The number of Lasting Power of Attorneys (LPAs) being registered dropped by nearly a quarter (23%) in the last year, despite the pandemic highlighting both the need for protection and the speed with which the unexpected can strike.
Figures published by FTAdviser confirm that in 2020/21 there were 695,000 LPAs registered, compared to 909,000 registered the previous year.
Some aspects of the process moved online during the pandemic in a bid to simplify and speed up the process. It can still be time-consuming, however, and the final stage of registering the LPA must still be done by post.
The time and effort spent now could make all the difference to you and your loved ones if you lose the capacity to make your own decisions.
What is an LPA?
An LPA allows you to decide who would look after your health and finances if an accident or illness prevented you from doing so yourself.
Without an LPA in place, a lengthy – and more expensive – process is required to appoint a deputy, but you have no control over who that deputy will be.
There are three main types of LPA:
- A Health and Welfare LPA can cover your daily routine, medical care, and moving into a care home, for example.
- A Property and Financial Affairs LPA allows a person you choose to manage your finances, pay bills, and collect benefits on your behalf.
- A Business LPA allows a person to make decisions regarding your business, possibly including paying wages, hiring new employees, or purchasing and selling property.
Appointing an attorney can give you a sense of control and peace of mind
An LPA can be put in place by anyone over the age of 18 with the mental capacity to do.
You can choose the person (or people) you want to manage specific aspects of your life, should you become unable to do so. You can also choose the areas in which they won’t be permitted to make a decision.
You might choose one attorney to look after your general finances but prevent them from making decisions about your property, for example. Or choose someone else to look after your health and wellbeing but prohibit them from making end-of-life decisions.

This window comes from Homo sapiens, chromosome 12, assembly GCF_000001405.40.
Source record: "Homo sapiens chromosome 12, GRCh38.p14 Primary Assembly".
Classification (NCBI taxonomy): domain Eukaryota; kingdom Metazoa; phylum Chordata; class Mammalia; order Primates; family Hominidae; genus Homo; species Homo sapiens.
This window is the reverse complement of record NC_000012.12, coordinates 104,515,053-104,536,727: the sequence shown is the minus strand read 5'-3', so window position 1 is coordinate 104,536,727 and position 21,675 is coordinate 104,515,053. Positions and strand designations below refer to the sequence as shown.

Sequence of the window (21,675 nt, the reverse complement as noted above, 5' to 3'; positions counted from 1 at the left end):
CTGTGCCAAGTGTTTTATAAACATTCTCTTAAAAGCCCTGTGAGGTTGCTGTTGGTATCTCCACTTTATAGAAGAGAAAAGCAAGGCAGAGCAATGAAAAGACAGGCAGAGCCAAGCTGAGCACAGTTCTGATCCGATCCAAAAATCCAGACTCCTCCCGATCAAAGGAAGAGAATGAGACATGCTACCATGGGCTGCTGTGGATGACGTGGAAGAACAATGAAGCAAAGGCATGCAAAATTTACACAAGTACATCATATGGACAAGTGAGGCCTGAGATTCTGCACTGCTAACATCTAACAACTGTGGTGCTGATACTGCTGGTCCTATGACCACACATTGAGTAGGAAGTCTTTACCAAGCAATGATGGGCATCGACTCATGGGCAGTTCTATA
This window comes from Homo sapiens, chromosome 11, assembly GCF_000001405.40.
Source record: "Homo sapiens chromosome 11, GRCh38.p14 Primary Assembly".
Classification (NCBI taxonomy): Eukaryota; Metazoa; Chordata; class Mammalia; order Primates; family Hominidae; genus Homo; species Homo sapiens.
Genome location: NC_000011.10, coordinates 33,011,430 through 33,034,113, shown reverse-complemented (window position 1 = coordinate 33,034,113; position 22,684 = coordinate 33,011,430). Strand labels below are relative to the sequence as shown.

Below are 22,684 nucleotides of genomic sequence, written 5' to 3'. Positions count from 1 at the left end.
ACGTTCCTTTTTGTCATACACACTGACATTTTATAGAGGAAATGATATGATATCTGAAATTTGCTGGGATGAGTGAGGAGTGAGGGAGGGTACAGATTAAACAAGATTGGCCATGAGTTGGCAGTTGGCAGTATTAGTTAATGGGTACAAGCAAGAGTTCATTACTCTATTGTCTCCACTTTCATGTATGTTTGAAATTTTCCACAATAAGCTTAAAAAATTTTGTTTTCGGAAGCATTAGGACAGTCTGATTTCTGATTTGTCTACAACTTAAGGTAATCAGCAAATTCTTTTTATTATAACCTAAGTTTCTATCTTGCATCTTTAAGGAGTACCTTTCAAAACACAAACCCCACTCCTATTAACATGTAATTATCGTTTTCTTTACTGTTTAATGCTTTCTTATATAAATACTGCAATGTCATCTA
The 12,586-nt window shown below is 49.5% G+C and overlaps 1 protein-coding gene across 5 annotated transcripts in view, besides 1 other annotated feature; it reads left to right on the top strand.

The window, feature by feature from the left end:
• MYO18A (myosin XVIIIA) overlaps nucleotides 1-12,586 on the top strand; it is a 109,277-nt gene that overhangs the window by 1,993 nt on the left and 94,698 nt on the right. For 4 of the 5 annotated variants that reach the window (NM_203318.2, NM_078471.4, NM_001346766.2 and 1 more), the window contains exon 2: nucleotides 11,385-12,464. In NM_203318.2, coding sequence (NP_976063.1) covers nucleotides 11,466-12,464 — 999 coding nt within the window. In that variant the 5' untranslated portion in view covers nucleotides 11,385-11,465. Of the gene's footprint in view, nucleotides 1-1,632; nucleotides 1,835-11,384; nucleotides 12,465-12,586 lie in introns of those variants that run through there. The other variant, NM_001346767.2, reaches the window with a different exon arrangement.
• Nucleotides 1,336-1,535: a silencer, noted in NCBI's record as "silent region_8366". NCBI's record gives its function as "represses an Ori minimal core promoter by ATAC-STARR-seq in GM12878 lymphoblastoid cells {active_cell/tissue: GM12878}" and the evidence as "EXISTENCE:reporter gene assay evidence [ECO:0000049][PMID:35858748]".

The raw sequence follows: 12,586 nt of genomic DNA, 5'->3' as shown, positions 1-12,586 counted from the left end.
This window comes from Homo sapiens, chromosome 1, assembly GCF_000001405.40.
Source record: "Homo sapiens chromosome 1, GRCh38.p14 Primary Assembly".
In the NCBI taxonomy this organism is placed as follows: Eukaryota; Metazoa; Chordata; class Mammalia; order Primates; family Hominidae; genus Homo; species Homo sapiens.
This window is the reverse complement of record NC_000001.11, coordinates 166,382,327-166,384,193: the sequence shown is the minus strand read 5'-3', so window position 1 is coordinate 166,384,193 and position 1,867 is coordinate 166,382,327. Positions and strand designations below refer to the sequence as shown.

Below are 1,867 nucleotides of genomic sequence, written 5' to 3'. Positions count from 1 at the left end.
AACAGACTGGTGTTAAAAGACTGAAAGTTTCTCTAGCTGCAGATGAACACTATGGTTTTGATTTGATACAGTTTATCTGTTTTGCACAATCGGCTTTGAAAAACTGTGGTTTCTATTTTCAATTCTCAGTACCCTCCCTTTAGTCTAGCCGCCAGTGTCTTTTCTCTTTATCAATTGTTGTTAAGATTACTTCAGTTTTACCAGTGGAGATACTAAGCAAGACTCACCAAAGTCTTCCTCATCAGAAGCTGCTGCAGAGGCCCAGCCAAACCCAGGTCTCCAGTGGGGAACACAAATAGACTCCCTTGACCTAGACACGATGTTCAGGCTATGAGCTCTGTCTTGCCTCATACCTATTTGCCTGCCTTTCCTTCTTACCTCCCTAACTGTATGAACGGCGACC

While these aren’t comfortable things to think about, having an LPA in place means you can protect yourself against the unexpected, while you are still in a position to have ultimate control, and give yourself peace of mind.
Having an LPA could lessen the financial stress for your loved ones
While you can begin the process of setting up an LPA online, you must register the LPA with the Office of the Public Guardian (OPG), and this can only be done by post.
This costs £82 for each type of LPA, meaning you’ll pay £164 to register both a Property and Financial Affairs LPA and a Health and Welfare LPA. Assuming there are no mistakes in your application, the registration process takes the OPG up to 20 weeks.
Once your LPA is registered though, your chosen attorneys can take control of your affairs the moment you become incapacitated and unable to make decisions yourself.
Financial matters can be organised and resolved quickly, saving unnecessary stress for your loved ones at what will already be a difficult time.
If you become incapacitated without an LPA in place, you have no control over who manages your affairs. Not only that, but the loved one that applies to become your deputy will have fees to pay that exceed the cost of setting up an LPA.
The fee for applying as a deputy is £365 (with an additional fee of £485 if the court decides a hearing is required before an appointment can be made), as well as an annual supervision fee. Someone acting as a deputy for the first time will also need to pay a £100 assessment fee.
A Business LPA can offer protection to your business
As with a Health and Welfare LPA and a Property and Financial Affairs LPA, the person you choose to function as the attorney for a Business LPA will need to be someone you trust. They must also have the necessary skills and knowledge to successfully run your business.
Knowing that you have picked the right person will give you peace of mind. Your business can continue to run smoothly without any interruption, keeping your customers, suppliers, and contractors happy, as well as your colleagues.
If your family income is reliant on the successful continuation of the business, you will have the confidence that your family will continue to be looked after too.
Get in touch
Putting an LPA in place is a simple process that affords protection and peace of mind to you, your loved ones, and the partners in your business.
You have control over the attorney or attorneys you choose and the limits of their decision-making power. Knowing that you have people you trust ready to step in and look after your affairs if you are no longer able will give you peace of mind.
You’ll also know that your loved ones will be saved from the unnecessary cost and stress of applying to become a deputy, should the worst happen without an attorney in place.
Please contact us to find out how our Chartered Financial Planners can help you decide on the type of LPA you need and work with you to put it in place.